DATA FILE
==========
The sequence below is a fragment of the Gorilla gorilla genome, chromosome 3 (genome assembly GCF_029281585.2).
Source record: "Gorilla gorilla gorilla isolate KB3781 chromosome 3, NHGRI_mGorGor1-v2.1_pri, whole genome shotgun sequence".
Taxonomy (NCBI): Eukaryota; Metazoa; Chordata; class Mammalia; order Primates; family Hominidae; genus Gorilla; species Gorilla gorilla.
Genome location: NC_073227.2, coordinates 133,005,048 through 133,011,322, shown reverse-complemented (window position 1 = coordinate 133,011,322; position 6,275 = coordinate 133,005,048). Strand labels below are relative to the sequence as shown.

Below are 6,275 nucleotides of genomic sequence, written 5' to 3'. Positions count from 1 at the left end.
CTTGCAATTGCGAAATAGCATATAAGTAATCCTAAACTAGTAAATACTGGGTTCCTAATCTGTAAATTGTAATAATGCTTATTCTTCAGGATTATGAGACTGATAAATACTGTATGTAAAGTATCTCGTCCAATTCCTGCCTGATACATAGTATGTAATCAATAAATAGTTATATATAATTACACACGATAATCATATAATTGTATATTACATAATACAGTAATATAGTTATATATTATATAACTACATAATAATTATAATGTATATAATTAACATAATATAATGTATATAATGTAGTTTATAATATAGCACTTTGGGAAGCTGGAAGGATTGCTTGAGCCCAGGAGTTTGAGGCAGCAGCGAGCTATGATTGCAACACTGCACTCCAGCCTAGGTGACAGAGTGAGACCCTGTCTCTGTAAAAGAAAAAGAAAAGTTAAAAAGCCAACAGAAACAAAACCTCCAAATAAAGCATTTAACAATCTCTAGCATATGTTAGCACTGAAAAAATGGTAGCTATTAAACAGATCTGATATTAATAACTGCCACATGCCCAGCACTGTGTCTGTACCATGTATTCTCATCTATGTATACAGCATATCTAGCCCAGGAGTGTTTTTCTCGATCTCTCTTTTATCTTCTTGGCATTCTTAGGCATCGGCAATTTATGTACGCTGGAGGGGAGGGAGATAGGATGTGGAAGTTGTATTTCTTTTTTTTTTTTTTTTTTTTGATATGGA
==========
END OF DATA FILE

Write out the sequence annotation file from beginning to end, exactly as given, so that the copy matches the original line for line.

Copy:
The sequence below is a fragment of the Gorilla gorilla genome, chromosome 3 (genome assembly GCF_029281585.2).
Source record: "Gorilla gorilla gorilla isolate KB3781 chromosome 3, NHGRI_mGorGor1-v2.1_pri, whole genome shotgun sequence".
Taxonomy (NCBI): Eukaryota; Metazoa; Chordata; class Mammalia; order Primates; family Hominidae; genus Gorilla; species Gorilla gorilla.
Genome location: NC_073227.2, coordinates 133,005,048 through 133,011,322, shown reverse-complemented (window position 1 = coordinate 133,011,322; position 6,275 = coordinate 133,005,048). Strand labels below are relative to the sequence as shown.

Below are 6,275 nucleotides of genomic sequence, written 5' to 3'. Positions count from 1 at the left end.
CTTGCAATTGCGAAATAGCATATAAGTAATCCTAAACTAGTAAATACTGGGTTCCTAATCTGTAAATTGTAATAATGCTTATTCTTCAGGATTATGAGACTGATAAATACTGTATGTAAAGTATCTCGTCCAATTCCTGCCTGATACATAGTATGTAATCAATAAATAGTTATATATAATTACACACGATAATCATATAATTGTATATTACATAATACAGTAATATAGTTATATATTATATAACTACATAATAATTATAATGTATATAATTAACATAATATAATGTATATAATGTAGTTTATAATATAGCACTTTGGGAAGCTGGAAGGATTGCTTGAGCCCAGGAGTTTGAGGCAGCAGCGAGCTATGATTGCAACACTGCACTCCAGCCTAGGTGACAGAGTGAGACCCTGTCTCTGTAAAAGAAAAAGAAAAGTTAAAAAGCCAACAGAAACAAAACCTCCAAATAAAGCATTTAACAATCTCTAGCATATGTTAGCACTGAAAAAATGGTAGCTATTAAACAGATCTGATATTAATAACTGCCACATGCCCAGCACTGTGTCTGTACCATGTATTCTCATCTATGTATACAGCATATCTAGCCCAGGAGTGTTTTTCTCGATCTCTCTTTTATCTTCTTGGCATTCTTAGGCATCGGCAATTTATGTACGCTGGAGGGGAGGGAGATAGGATGTGGAAGTTGTATTTCTTTTTTTTTTTTTTTTTTTTGATATGGA